Most Americans have seen their real earnings, and consequently their standard of living, plateau, and decline. The middle-class that believed in a prosperous future, and held moderate political views has dwindled to an increasingly embittered and desperate demographic living paycheque-to-paycheque. Barriers to education have risen while the necessity has grown substantially.

The profusion of lifestyles has altered the country’s course. From the previously alienated demographics asserting their political rights to women now expected to be not only working but primary breadwinners. Lifestyles that will never interact, nor listen to the same radio, follow same programs, share outlooks, or have peers with widely divergent worldviews.

Today, news caters to different audiences, emphasising different events. Celebrities for one demographic come and go without notice by another. The economic prospects of communities can be starkly contrasted via access to mobile devices in every hand. The collapse of the American middle class since 2008 shattered the dream. Disillusioned, disparate individuals fail to share mutual interest and commitment to any common good. Survival, rather than living, becomes increasingly stricken for many, leading to more estranged, self-absorbed in their own blinkered problems rather than committing to any longer-term future for society.

America seems to have forgotten what made her great: “all men are created equal”. A country founded by cast-outs in search of a better life. The civility grounded in respecting others’ life experiences was lost because of changes the 1913 16TH Amendment to the US Constitution enabled. Power was let loose. Individual’s income was no longer their own, but the state’s after “income tax”. What made America unique, she lost. Federal government runaway spending programmes bankrupted the freest, most prosperous society ever created. It turned a nation of entrepreneurs and go-getters into a nation dependent on the state for support. It has crushed hope, lowered prosperity through disincentivising profit through all levels of society. The “living Constitution” conjured up to justify amending a limit on power to a blank cheque failed to limit government power at all. A constitutional government that defines its own powers is a contradiction in terms.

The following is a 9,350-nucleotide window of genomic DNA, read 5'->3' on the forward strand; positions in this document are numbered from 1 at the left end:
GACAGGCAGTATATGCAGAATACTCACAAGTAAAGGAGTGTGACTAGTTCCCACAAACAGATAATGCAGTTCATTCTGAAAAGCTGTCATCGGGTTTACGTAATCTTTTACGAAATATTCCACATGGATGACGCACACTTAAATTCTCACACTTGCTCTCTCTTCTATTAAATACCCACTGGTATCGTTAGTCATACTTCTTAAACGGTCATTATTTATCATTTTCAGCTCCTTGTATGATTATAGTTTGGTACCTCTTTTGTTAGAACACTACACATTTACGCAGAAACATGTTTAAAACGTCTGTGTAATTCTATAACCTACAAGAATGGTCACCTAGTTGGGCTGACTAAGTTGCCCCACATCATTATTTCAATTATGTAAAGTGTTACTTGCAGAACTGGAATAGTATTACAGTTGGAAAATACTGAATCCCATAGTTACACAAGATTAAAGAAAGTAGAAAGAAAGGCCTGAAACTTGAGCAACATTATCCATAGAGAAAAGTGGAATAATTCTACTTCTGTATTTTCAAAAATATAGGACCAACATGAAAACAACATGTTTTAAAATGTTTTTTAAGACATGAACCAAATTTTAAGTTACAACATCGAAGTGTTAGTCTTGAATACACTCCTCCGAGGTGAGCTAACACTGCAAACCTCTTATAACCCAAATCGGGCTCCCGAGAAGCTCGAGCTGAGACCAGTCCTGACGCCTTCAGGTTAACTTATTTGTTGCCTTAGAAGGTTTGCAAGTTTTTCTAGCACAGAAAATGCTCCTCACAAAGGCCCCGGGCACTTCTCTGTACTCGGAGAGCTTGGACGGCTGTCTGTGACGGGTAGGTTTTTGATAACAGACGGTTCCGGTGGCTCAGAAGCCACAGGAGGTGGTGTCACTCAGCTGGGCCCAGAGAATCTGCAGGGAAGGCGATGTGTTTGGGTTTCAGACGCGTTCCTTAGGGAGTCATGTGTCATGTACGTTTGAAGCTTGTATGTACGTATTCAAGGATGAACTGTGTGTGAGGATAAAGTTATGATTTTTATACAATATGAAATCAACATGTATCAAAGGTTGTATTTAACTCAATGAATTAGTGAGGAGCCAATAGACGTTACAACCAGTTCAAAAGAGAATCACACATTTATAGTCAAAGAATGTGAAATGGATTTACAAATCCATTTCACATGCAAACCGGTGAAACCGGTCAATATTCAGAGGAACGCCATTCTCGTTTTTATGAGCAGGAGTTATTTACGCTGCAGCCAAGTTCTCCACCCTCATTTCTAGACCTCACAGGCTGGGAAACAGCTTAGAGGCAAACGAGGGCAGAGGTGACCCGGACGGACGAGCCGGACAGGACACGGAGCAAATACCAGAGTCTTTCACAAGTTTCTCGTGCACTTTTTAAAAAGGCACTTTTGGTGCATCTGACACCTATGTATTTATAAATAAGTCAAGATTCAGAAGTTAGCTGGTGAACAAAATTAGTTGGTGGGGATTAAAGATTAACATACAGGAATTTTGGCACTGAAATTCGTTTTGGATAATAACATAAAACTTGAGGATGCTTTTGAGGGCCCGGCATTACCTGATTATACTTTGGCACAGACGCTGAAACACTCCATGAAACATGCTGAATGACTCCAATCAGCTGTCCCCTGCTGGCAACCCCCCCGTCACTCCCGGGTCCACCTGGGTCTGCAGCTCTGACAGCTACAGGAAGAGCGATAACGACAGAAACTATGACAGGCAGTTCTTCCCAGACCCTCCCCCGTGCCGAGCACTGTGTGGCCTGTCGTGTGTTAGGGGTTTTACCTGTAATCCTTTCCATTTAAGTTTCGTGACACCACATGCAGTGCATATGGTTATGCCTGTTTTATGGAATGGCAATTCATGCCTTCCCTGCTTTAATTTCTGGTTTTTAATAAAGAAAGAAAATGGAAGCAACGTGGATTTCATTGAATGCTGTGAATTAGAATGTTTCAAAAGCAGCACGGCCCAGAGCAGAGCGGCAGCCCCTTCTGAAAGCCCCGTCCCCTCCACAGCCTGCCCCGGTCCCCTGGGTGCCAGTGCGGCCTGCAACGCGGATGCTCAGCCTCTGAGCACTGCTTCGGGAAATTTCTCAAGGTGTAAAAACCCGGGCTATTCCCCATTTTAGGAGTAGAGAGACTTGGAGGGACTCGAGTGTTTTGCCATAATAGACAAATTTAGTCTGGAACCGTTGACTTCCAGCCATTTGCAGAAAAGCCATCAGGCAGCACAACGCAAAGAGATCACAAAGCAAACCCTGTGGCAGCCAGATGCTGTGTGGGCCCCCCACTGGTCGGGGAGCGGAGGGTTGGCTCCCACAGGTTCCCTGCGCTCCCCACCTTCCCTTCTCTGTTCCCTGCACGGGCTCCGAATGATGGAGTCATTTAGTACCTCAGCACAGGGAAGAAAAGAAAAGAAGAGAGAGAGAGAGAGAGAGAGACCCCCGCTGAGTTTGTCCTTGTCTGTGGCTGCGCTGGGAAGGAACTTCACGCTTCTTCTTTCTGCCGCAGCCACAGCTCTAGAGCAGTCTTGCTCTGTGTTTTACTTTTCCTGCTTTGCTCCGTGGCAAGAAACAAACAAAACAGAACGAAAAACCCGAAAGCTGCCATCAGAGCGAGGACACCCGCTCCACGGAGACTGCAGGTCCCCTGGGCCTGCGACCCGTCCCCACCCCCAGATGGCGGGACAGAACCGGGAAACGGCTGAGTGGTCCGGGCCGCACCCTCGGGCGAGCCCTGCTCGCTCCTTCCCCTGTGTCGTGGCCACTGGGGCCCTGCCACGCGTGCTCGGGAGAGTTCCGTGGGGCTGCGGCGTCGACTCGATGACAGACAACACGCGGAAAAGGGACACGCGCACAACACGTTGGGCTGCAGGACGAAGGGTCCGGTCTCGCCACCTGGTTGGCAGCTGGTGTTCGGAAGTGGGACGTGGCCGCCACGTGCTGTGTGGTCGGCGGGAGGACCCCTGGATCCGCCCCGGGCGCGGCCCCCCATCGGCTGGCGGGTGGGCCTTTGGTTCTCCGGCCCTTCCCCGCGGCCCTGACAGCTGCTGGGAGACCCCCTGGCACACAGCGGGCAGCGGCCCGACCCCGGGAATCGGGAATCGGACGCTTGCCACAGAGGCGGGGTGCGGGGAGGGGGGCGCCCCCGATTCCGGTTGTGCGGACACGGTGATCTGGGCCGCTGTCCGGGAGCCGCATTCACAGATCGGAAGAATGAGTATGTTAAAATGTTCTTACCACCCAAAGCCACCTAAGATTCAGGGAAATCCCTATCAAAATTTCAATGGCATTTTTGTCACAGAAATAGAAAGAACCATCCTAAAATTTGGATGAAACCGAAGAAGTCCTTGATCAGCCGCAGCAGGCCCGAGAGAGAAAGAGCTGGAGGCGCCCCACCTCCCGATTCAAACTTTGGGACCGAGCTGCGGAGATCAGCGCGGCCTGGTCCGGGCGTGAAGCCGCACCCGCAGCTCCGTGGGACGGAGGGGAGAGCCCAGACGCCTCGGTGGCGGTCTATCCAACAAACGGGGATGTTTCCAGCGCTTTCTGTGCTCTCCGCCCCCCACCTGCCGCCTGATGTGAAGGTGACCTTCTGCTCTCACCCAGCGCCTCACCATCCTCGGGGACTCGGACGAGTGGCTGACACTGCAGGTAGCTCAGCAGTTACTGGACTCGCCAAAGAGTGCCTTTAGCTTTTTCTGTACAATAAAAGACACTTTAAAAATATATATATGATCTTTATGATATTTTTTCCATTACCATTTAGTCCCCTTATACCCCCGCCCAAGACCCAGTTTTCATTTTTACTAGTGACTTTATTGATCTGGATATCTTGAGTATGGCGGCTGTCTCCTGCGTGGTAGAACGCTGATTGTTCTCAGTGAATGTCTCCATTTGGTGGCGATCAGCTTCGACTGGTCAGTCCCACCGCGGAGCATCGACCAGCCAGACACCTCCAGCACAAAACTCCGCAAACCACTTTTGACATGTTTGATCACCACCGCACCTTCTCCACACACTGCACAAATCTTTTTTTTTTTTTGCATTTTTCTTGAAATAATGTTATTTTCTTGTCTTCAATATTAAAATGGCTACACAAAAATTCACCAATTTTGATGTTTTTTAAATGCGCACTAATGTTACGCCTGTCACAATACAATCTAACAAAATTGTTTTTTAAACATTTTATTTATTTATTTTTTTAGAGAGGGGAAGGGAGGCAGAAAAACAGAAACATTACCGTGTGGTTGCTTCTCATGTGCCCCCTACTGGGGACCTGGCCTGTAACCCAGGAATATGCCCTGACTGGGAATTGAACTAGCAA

The political splintering has just accelerated since the 1960-80s. It is nothing new. Two opposing camps with neat, easily summarised positions enjoy fervent support that cannot compromise. What ensued was chronic government gridlock, the tendency toward plurality and the inability of a winner-takes-all election that fails to adequately represent the divided views of most Americans. Trump was a symptom, not the cause, of decades of decay brought about by higher taxes that allowed for unconstrained federal spending.

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Richard Bolton was born in the UK and is a Manchester University PPE graduate. He is a financial planner. Areas of intrigue include global political affairs, culture and nascent technologies. In his spare time, Richard is a keen sportsman and investor.

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CheVaughn Starling is a politics contributor on scribe. Hailing all the way from the United States. Born in the Chicagoland area, Illinois (USA), and moved to Springfield, IL in 2011 to embark her new journey in life: college. She completed her undergrad and graduate degree at the University of Illinois Springfield in Political Science and Legal Studies with an emphasis on Public Policy. Her love for politics and history led her to aspire a career as a political analyst. Her specialty is in US politics and analyzing different policies from both sides of view. She hopes one day to complete her JD and PHD so she can help implement policy and change in the US.

Richard Bolton and CheVaughn Starling